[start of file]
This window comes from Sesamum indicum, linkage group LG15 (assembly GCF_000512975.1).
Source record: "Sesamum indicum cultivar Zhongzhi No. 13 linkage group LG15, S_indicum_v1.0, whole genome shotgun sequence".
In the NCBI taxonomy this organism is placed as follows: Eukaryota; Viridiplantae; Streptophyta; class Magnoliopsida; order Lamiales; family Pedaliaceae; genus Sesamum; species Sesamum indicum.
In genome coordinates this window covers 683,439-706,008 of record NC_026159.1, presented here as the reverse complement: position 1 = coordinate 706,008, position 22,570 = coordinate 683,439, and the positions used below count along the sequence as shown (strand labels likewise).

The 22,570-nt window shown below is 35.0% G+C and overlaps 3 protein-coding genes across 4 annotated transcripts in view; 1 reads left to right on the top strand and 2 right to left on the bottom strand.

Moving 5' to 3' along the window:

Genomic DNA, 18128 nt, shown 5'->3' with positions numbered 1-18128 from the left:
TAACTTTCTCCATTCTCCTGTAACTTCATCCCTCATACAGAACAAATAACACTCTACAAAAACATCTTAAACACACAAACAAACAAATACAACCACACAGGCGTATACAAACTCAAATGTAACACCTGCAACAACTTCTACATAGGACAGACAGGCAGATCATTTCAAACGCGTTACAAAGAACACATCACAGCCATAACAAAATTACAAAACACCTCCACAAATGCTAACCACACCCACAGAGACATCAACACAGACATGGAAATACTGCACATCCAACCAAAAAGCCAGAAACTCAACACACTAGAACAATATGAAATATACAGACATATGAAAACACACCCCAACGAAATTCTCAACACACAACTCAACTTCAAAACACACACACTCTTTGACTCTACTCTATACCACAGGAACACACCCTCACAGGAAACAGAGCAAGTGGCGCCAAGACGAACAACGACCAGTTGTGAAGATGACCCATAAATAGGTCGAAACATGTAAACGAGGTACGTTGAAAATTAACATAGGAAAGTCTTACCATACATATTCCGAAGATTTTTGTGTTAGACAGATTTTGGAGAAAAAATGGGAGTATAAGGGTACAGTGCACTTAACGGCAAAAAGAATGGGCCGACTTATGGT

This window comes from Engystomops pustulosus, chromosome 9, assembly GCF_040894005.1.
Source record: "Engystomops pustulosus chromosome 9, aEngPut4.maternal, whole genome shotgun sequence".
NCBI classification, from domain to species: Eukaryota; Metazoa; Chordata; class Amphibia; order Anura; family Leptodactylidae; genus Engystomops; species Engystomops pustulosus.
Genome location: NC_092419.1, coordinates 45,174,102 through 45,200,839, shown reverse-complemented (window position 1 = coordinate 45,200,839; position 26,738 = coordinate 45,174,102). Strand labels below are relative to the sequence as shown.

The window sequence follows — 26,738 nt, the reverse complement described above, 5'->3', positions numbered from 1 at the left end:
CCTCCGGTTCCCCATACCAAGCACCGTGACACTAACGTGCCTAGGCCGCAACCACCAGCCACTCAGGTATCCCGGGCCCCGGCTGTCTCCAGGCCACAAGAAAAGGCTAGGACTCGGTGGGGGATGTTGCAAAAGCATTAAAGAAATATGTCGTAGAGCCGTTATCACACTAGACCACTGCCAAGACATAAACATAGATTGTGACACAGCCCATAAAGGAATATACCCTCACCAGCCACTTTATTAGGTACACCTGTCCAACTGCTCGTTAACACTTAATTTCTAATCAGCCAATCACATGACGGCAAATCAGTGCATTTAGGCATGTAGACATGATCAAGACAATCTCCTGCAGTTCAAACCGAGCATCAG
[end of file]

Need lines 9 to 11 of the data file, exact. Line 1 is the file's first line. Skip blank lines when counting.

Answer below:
This window comes from Engystomops pustulosus, chromosome 9, assembly GCF_040894005.1.
Source record: "Engystomops pustulosus chromosome 9, aEngPut4.maternal, whole genome shotgun sequence".
NCBI classification, from domain to species: Eukaryota; Metazoa; Chordata; class Amphibia; order Anura; family Leptodactylidae; genus Engystomops; species Engystomops pustulosus.